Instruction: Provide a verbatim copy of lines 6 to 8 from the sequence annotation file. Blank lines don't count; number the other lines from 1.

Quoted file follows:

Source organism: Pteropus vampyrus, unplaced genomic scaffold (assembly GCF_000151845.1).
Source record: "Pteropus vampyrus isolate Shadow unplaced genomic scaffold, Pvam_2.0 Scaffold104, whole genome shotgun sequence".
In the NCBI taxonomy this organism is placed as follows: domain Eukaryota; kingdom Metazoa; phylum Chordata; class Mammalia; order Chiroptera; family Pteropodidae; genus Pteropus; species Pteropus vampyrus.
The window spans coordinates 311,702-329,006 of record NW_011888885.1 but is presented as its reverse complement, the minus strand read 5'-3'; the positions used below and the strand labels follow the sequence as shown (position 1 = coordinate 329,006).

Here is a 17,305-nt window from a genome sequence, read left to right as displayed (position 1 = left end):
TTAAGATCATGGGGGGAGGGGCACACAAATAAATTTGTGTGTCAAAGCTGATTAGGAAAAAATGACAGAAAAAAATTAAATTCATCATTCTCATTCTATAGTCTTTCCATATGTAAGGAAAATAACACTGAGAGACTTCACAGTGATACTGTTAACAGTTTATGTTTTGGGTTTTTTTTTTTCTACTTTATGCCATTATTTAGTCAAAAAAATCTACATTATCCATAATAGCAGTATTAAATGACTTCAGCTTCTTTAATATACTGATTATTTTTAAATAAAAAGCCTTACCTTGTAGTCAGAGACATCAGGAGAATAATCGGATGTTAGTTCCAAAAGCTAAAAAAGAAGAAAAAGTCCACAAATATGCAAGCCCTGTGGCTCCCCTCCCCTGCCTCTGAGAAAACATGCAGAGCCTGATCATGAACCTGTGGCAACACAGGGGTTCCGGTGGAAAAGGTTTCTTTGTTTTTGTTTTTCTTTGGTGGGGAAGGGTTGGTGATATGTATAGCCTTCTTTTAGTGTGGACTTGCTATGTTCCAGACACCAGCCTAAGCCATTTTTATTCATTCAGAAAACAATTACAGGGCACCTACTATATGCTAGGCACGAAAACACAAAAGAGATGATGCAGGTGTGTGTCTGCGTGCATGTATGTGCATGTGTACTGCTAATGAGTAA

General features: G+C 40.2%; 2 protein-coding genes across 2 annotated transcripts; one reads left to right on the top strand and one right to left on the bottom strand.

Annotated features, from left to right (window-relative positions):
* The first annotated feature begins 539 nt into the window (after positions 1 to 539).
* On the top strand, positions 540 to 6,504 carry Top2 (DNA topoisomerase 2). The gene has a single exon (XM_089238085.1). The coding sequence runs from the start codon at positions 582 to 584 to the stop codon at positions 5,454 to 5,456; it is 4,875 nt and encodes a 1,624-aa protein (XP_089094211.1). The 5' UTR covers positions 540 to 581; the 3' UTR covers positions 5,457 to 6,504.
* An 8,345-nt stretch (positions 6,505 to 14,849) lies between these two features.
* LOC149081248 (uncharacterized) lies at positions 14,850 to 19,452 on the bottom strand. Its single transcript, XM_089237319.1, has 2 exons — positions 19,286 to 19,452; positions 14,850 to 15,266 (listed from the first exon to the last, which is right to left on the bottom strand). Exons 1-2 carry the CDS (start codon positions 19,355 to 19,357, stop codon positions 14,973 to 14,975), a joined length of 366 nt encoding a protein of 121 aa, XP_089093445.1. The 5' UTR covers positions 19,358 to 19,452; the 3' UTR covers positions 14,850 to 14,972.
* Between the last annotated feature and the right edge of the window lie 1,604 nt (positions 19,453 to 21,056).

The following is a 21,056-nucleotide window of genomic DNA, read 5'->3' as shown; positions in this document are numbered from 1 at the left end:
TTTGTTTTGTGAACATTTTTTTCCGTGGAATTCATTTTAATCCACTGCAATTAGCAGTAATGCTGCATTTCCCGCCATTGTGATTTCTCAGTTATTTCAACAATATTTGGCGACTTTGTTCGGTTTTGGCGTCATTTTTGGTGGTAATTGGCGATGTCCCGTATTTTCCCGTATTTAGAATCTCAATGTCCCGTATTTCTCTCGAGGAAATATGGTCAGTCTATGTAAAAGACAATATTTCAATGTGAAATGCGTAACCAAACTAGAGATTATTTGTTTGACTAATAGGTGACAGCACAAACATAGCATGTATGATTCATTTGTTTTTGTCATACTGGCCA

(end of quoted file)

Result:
TTAAGATCATGGGGGGAGGGGCACACAAATAAATTTGTGTGTCAAAGCTGATTAGGAAAAAATGACAGAAAAAAATTAAATTCATCATTCTCATTCTATAGTCTTTCCATATGTAAGGAAAATAACACTGAGAGACTTCACAGTGATACTGTTAACAGTTTATGTTTTGGGTTTTTTTTTTTCTACTTTATGCCATTATTTAGTCAAAAAAATCTACATTATCCATAATAGCAGTATTAAATGACTTCAGCTTCTTTAATATACTGATTATTTTTAAATAAAAAGCCTTACCTTGTAGTCAGAGACATCAGGAGAATAATCGGATGTTAGTTCCAAAAGCTAAAAAAGAAGAAAAAGTCCACAAATATGCAAGCCCTGTGGCTCCCCTCCCCTGCCTCTGAGAAAACATGCAGAGCCTGATCATGAACCTGTGGCAACACAGGGGTTCCGGTGGAAAAGGTTTCTTTGTTTTTGTTTTTCTTTGGTGGGGAAGGGTTGGTGATATGTATAGCCTTCTTTTAGTGTGGACTTGCTATGTTCCAGACACCAGCCTAAGCCATTTTTATTCATTCAGAAAACAATTACAGGGCACCTACTATATGCTAGGCACGAAAACACAAAAGAGATGATGCAGGTGTGTGTCTGCGTGCATGTATGTGCATGTGTACTGCTAATGAGTAA

General features: G+C 40.2%; 2 protein-coding genes across 2 annotated transcripts; one reads left to right on the top strand and one right to left on the bottom strand.

Annotated features, from left to right (window-relative positions):